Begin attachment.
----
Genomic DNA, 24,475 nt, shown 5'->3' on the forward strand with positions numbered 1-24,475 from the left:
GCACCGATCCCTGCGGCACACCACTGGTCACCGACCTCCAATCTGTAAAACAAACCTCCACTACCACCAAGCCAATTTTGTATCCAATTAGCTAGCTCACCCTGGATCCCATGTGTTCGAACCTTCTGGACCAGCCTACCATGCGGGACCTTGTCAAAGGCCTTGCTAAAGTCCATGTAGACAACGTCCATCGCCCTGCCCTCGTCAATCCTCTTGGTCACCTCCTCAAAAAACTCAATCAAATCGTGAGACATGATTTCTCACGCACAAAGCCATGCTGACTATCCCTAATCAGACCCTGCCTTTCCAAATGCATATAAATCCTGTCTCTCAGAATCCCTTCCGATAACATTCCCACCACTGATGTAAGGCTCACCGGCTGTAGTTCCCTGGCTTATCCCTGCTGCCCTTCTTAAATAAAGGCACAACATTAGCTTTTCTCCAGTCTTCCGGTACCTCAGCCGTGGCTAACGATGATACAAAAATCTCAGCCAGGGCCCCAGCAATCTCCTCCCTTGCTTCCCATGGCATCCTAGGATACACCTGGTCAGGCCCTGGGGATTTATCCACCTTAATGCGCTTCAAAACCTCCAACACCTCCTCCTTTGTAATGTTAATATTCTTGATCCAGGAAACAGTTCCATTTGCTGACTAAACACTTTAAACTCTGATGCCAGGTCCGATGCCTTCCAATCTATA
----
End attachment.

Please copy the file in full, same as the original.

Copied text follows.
Genomic DNA, 24,475 nt, shown 5'->3' on the forward strand with positions numbered 1-24,475 from the left:
GCACCGATCCCTGCGGCACACCACTGGTCACCGACCTCCAATCTGTAAAACAAACCTCCACTACCACCAAGCCAATTTTGTATCCAATTAGCTAGCTCACCCTGGATCCCATGTGTTCGAACCTTCTGGACCAGCCTACCATGCGGGACCTTGTCAAAGGCCTTGCTAAAGTCCATGTAGACAACGTCCATCGCCCTGCCCTCGTCAATCCTCTTGGTCACCTCCTCAAAAAACTCAATCAAATCGTGAGACATGATTTCTCACGCACAAAGCCATGCTGACTATCCCTAATCAGACCCTGCCTTTCCAAATGCATATAAATCCTGTCTCTCAGAATCCCTTCCGATAACATTCCCACCACTGATGTAAGGCTCACCGGCTGTAGTTCCCTGGCTTATCCCTGCTGCCCTTCTTAAATAAAGGCACAACATTAGCTTTTCTCCAGTCTTCCGGTACCTCAGCCGTGGCTAACGATGATACAAAAATCTCAGCCAGGGCCCCAGCAATCTCCTCCCTTGCTTCCCATGGCATCCTAGGATACACCTGGTCAGGCCCTGGGGATTTATCCACCTTAATGCGCTTCAAAACCTCCAACACCTCCTCCTTTGTAATGTTAATATTCTTGATCCAGGAAACAGTTCCATTTGCTGACTAAACACTTTAAACTCTGATGCCAGGTCCGATGCCTTCCAATCTATA